Sit tight for a few minutes. We’re going to pull back the curtain on a secret most property management companies would rather not share.
But first, I’d like you to take off your investor hat and think as if you are the owner of a “normal” property management company.
The perspective of a “normal” property management company owner
As an owner of a “normal” property management company, you’d realize that you’re incentivized to put a new tenant in the investor’s property each year. Specifically, I’m referring to the tenant placement fee. A tenant placement fee would be earned by your property management company the first day you fill the property with a resident and you’d charge roughly one month’s rent for this service. So, if the investor’s property rents out for $1,000 a month, you just earned $1,000 of revenue on day one.
Then, as an owner of a “normal” property management company, you’d probably earn 10% of the gross monthly rents that you collect for the investor. In the current example, you’d earn $1,200 throughout the rest of the year.
But that also means you – the owner of the property management company – had to work an entire year collecting rent, building a relationship with the resident, handling any maintenance items, accounting and a laundry list of other items. And you know just how much work that is to basically make the same amount of money that you earned day one from renting the home for the investor!
Here’s the dirty little secret
The best dollar-per-hour activity for a “normal” property management company is actually re-renting your house. In fact, 25-50% of revenue generated by a “normal” property management company comes from tenant placement fees.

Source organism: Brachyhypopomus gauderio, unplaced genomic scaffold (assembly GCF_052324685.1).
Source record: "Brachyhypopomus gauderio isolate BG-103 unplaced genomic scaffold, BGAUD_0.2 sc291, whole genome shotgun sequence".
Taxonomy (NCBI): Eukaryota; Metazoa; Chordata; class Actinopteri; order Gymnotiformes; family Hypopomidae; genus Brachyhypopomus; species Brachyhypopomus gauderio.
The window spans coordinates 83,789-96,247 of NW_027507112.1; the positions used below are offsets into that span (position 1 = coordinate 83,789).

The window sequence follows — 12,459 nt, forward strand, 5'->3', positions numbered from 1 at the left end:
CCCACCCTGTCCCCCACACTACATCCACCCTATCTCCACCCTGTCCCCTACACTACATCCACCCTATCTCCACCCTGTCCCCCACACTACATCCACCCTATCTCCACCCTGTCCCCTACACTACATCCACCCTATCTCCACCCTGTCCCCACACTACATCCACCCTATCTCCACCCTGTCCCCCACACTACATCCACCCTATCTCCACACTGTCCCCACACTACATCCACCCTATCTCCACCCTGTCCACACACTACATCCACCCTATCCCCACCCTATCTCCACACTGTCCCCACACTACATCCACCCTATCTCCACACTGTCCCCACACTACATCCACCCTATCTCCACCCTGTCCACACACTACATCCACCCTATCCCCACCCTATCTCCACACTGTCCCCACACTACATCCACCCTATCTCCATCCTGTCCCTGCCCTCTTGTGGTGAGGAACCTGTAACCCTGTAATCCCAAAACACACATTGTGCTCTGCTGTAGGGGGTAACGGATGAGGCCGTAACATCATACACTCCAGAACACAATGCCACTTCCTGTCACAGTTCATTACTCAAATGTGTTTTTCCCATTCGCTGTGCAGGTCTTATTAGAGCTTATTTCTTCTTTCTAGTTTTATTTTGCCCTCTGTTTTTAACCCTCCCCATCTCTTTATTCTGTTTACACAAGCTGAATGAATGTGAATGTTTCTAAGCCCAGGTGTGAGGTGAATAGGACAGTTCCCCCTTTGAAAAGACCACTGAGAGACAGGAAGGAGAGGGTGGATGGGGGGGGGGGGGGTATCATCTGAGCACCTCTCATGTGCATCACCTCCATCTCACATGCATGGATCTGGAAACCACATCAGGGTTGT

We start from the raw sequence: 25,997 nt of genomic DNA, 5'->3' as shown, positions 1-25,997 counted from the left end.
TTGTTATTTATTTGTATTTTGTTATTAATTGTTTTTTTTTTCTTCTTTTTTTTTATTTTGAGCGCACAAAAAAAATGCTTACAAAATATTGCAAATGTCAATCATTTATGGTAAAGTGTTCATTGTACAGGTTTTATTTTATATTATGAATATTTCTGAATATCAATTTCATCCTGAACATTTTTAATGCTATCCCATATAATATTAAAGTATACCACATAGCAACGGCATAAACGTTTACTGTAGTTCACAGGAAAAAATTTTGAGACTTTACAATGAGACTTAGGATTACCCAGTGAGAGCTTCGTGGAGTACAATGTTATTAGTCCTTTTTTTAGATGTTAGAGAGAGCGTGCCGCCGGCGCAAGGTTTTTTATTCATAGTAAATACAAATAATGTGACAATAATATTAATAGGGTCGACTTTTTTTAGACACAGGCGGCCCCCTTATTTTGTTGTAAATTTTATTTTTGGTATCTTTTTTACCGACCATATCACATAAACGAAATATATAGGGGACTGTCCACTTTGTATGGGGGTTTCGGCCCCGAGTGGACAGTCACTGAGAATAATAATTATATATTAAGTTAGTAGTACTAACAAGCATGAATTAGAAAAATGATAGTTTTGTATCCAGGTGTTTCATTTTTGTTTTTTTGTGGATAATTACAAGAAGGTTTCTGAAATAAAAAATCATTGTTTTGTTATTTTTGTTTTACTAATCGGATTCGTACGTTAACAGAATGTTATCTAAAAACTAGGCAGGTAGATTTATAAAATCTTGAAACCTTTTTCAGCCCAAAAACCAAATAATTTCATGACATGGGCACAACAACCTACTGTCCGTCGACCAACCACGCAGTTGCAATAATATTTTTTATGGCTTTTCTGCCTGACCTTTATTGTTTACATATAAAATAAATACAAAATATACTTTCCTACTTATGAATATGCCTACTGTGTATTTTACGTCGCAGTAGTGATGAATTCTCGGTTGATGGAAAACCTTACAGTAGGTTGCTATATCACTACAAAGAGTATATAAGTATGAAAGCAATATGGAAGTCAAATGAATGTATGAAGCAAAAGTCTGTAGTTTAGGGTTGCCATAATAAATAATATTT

The perspective of the investor
Now, let’s put our investor hat back on our heads. As an investor, there is a direct correlation between the length of time your resident stays in your property and the return on investment you generate. The longer the resident stays, the better your returns will be.
As an investor, you’d love to pay one tenant placement fee and have your tenants stay for life (or at least many years). But if that happens, the “normal” property management company makes a lot less money.
Why the “normal” property management model is broken
This dirty little secret is why I believe the “normal” property management model is broken. Goals between the property management company and the investor aren’t aligned and someone generally loses.
Ultimately, this is why property management companies sign one year leases. And they don’t really pay attention to resigning leases because, of course, that means they don’t get new tenant placement fees.
Follow the money
When you follow the money and take a deeper look at how property management companies earn their revenue, it becomes clear that signing long term leases just isn’t a high priority. If you ask them to sign two year leases, in essence, you are asking them to cut their revenue in half while also asking them to work twice as hard to source long term tenants. Not many property management companies are going to take you up on that offer. It is your responsibility as an investor to find a property management partner that makes more money when your tenant stays longer.